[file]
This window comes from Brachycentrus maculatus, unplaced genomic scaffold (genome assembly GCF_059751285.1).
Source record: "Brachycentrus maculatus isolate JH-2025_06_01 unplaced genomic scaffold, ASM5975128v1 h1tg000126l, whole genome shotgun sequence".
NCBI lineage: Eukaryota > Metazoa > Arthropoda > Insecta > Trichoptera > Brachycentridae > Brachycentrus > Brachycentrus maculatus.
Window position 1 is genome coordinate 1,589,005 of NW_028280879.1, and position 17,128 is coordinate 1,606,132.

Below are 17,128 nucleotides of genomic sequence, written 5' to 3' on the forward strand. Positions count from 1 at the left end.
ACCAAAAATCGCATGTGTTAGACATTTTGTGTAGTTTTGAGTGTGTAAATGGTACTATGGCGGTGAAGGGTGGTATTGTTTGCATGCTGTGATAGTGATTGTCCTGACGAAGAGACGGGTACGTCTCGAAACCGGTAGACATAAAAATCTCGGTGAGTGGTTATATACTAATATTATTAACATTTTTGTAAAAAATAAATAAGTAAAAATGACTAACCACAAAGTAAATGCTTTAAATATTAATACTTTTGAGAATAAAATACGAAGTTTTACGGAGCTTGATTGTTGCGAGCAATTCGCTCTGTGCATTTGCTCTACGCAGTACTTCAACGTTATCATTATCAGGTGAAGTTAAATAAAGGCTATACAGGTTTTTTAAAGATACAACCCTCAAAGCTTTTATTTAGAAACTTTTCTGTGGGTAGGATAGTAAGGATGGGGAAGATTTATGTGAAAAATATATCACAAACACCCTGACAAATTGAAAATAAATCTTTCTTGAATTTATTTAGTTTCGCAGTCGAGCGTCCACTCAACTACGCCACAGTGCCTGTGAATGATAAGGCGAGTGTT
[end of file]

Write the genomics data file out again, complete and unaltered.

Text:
This window comes from Brachycentrus maculatus, unplaced genomic scaffold (genome assembly GCF_059751285.1).
Source record: "Brachycentrus maculatus isolate JH-2025_06_01 unplaced genomic scaffold, ASM5975128v1 h1tg000126l, whole genome shotgun sequence".
NCBI lineage: Eukaryota > Metazoa > Arthropoda > Insecta > Trichoptera > Brachycentridae > Brachycentrus > Brachycentrus maculatus.
Window position 1 is genome coordinate 1,589,005 of NW_028280879.1, and position 17,128 is coordinate 1,606,132.

Below are 17,128 nucleotides of genomic sequence, written 5' to 3' on the forward strand. Positions count from 1 at the left end.
ACCAAAAATCGCATGTGTTAGACATTTTGTGTAGTTTTGAGTGTGTAAATGGTACTATGGCGGTGAAGGGTGGTATTGTTTGCATGCTGTGATAGTGATTGTCCTGACGAAGAGACGGGTACGTCTCGAAACCGGTAGACATAAAAATCTCGGTGAGTGGTTATATACTAATATTATTAACATTTTTGTAAAAAATAAATAAGTAAAAATGACTAACCACAAAGTAAATGCTTTAAATATTAATACTTTTGAGAATAAAATACGAAGTTTTACGGAGCTTGATTGTTGCGAGCAATTCGCTCTGTGCATTTGCTCTACGCAGTACTTCAACGTTATCATTATCAGGTGAAGTTAAATAAAGGCTATACAGGTTTTTTAAAGATACAACCCTCAAAGCTTTTATTTAGAAACTTTTCTGTGGGTAGGATAGTAAGGATGGGGAAGATTTATGTGAAAAATATATCACAAACACCCTGACAAATTGAAAATAAATCTTTCTTGAATTTATTTAGTTTCGCAGTCGAGCGTCCACTCAACTACGCCACAGTGCCTGTGAATGATAAGGCGAGTGTT